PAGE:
Link to the video of the interview.

Saturday, October 18, 2014

People in a vegetative state may be aware

By Alex Schadenberg
Executive Director - Euthanasia Prevention Coalition

The UK Independent published an article on a study by scientists at Cambridge University concerning tests on people considered to be in a vegetative state or a minimally conscious state.

The Independent is reporting that:
Severely brain-damaged patients in a persistent vegetative state may be capable of being consciously aware of the outside world, scientists said.
Scientists at Cambridge University have developed a test to determine whether people in a vegetative state can respond to their surroundings. Dr Srivas Chennu reported that:
“Our research could improve clinical assessment and help identify patients who might be covertly aware despite being uncommunicative,”
“... for patients diagnosed as vegetative and minimally conscious and their families, this is far more than just an academic question; it takes on a very real significance,”
The article in the Independent explained the research data:
The researchers analysed the brainwaves of 32 patients using 128 electrical sensors fixed to the scalp to measure electroencephalograph (EEG) activity. 13 members of the group were classed as being in a persistent vegetative state, with the rest being minimally conscious. 
The study, published in the online journal Plos Computational Biology, found that four of the 13 patients with persistent vegetative state had a “robust” network of brain activity that would allow conscious thoughts, which was confirmed when they were asked to imagine playing tennis when their brains were scanned using a magnetic resonance imagining (MRI) machine.

Friday, October 17, 2014

Catherine Frazee: There can be dignity in all states of life

This article was published in the Ottawa Citizen on October 15, 2014.

By Catherine Frazee

In his article of Oct. 9, Desmond Tutu emphasizes the importance of language on the sensitive issue of medically assisted dying. In the spirit of advancing a respectful dialogue, I must urge him to consider the deeper meanings of dignity, and how our experience of human dignity leads disabled Canadians to a very different conclusion about end-of-life interventions.

Last week I had the opportunity to share my thoughts with a small group of parliamentarians on the subject of medically assisted dying.

I was not alone. Several friends and colleagues from the disability rights community were each given five minutes to present an argument against amending the criminal code to sanction medically assisted dying.

One spoke about the discriminatory implication of offering state-sanctioned assistance not for everyone, but only for persons who are frail, very ill, or seriously disabled. Another presented a chilling account of the “creep” of euthanasia in permissive jurisdictions.

Another spoke from personal experience, about the time someone said to him, “I don’t know how you do it; I’d rather be dead than in a wheelchair.” There were nods of recognition around the room. This is a common experience.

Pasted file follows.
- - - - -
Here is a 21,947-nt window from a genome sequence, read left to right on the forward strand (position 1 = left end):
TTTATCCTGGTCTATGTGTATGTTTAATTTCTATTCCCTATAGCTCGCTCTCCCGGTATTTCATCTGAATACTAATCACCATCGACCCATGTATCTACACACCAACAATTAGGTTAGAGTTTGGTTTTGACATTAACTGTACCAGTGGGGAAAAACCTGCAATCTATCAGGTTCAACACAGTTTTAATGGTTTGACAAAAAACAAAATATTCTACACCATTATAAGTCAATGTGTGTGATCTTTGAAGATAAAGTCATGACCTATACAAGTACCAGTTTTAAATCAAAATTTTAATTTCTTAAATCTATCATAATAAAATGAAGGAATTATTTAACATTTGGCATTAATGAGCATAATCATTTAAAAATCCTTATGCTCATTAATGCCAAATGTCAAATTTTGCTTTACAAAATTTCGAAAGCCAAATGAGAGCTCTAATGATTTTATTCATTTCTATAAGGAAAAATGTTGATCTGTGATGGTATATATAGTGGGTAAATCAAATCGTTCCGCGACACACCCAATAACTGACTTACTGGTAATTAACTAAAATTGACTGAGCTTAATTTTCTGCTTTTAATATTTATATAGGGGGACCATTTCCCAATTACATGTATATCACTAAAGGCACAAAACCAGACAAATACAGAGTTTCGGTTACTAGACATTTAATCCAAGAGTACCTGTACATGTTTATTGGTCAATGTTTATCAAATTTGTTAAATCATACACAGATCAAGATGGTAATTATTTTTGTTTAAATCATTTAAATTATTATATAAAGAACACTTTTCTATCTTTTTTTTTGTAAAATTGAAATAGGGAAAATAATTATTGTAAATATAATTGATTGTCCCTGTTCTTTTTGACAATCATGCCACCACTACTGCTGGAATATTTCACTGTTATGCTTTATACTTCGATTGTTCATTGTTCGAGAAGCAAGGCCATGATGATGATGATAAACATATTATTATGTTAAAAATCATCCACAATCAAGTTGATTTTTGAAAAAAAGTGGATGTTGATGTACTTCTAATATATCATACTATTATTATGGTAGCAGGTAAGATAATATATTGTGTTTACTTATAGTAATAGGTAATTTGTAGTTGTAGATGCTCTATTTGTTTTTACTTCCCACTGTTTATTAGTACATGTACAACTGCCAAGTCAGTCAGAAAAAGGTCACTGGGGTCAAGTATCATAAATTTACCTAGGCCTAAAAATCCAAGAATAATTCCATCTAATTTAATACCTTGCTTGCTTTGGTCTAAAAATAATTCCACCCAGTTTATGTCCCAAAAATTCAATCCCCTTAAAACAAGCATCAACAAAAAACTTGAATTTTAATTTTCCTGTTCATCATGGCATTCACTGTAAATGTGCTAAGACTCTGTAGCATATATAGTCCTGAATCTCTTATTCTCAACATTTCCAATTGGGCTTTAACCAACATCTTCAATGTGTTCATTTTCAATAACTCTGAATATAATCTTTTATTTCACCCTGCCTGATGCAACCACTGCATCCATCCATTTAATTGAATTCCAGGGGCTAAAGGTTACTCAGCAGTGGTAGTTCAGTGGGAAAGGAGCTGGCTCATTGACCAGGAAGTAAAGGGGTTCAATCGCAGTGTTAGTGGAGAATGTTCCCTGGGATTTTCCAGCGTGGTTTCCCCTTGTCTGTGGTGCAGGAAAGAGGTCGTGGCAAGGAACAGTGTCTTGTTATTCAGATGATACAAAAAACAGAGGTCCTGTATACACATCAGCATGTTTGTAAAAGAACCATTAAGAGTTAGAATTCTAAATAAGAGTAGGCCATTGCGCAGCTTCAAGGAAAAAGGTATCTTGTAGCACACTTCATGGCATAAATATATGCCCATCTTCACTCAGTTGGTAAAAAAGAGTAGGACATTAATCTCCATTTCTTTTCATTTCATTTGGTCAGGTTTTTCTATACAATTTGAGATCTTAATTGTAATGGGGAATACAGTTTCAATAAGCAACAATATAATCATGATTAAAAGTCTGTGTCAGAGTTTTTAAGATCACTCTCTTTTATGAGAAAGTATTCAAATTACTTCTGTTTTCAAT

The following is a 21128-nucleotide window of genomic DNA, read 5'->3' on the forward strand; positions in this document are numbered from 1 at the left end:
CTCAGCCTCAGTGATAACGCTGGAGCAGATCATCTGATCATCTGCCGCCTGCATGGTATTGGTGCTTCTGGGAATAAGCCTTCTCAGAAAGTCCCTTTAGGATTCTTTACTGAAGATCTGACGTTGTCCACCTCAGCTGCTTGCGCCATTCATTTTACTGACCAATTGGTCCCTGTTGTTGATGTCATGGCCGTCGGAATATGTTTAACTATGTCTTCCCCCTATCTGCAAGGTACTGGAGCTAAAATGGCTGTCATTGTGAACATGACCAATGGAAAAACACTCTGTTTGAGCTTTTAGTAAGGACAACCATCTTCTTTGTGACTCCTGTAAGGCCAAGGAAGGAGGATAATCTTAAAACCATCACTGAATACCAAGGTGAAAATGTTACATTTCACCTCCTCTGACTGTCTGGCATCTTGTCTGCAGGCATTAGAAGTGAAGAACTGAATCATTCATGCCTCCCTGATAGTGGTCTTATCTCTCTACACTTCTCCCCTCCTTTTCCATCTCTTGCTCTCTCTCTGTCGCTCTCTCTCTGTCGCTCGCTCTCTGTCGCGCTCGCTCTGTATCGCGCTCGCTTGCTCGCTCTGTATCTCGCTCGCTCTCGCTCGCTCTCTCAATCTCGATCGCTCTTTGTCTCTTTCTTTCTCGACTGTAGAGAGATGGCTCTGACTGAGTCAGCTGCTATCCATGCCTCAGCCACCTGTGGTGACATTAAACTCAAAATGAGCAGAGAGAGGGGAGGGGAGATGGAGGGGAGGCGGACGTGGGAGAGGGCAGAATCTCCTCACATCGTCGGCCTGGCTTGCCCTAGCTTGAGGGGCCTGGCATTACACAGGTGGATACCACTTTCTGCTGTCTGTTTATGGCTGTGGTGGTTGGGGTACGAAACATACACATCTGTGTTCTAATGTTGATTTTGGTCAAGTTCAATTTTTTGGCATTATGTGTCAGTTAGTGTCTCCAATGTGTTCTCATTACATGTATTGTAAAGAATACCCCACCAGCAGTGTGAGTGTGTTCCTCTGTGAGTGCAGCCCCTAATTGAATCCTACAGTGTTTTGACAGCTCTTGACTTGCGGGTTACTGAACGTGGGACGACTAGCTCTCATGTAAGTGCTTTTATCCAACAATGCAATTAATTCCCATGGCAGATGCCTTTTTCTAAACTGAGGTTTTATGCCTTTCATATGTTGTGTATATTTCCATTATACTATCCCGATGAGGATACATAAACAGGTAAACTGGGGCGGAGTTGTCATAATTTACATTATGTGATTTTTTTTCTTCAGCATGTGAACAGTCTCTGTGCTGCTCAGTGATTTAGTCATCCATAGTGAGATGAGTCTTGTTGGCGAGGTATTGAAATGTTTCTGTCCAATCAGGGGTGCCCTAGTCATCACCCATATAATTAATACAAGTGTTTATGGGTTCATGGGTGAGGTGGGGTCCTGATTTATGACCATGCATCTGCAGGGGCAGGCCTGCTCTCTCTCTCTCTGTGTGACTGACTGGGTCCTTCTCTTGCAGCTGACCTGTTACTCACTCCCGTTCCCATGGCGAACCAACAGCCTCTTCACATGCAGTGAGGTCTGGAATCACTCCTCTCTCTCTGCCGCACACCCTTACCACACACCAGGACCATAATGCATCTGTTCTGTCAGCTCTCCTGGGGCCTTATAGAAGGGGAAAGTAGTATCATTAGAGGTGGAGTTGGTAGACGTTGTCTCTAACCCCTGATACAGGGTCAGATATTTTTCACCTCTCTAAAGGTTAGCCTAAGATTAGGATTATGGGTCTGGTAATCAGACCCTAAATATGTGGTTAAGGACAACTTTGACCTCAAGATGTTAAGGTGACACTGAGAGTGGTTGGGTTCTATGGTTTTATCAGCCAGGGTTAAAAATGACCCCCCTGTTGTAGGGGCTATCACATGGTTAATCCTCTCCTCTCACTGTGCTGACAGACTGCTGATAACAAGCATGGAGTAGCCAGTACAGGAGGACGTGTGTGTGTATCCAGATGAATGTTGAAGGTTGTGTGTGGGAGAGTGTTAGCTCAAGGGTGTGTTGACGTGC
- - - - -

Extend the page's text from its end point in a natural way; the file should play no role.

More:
I spoke about dignity. The suffering that medically assisted dying is said to alleviate most often correlates with loss of dignity. I don’t believe that anyone should take a position on medically assisted dying without first understanding what dignity is, and what it is not.

Assisted suicide often involves pain and suffering.

This article was published by the Providence Journal on October 17, 2014.
By Lani Candelora
Did you know that many assisted suicides experience complications? Assisted suicide is wrongly marketed to the public as a flawless, peaceful escape from suffering. It can be a painful and scary death. It can include gasping, muscle spasms, nausea, vomiting, panic, confusion, failure to produce unconsciousness, waking from unconsciousness and a failure to cause death.

Just recently, we saw a heartbreaking article about a woman named Brittany Maynard who has planned her assisted-suicide death for Nov. 1. She is clearly terrified of a hard and painful death, and has been led to believe that assisted suicide is the best way out. However, Compassion and Choices, the leading advocates of assisted suicide, cannot guarantee her the easy death they advertise.


The most comprehensive study on clinical problems with assisted suicide (published in the New England Journal of Medicine on Feb. 12, 2000) was conducted over a six-year period in the Netherlands, where assisted suicide has been legal for many years. It found that over 18 percent of assisted suicides experienced problems severe enough to cause a doctor to step in and euthanize the patient. In at least 14 percent of assisted suicides the patient had problems with completion including waking up from coma, not becoming comatose, and not dying after becoming comatose. Another 7 percent of assisted suicides reported muscle spasms, extreme gasping for air, nausea and vomiting.

The New England Journal of Medicine study insightfully mentions that all reporting doctors are practitioners and supporters of assisted suicide and euthanasia who are less likely to report unfavorable data. They “may have underestimated the number and seriousness of problems,” causing complications to be under reported to an unknown degree.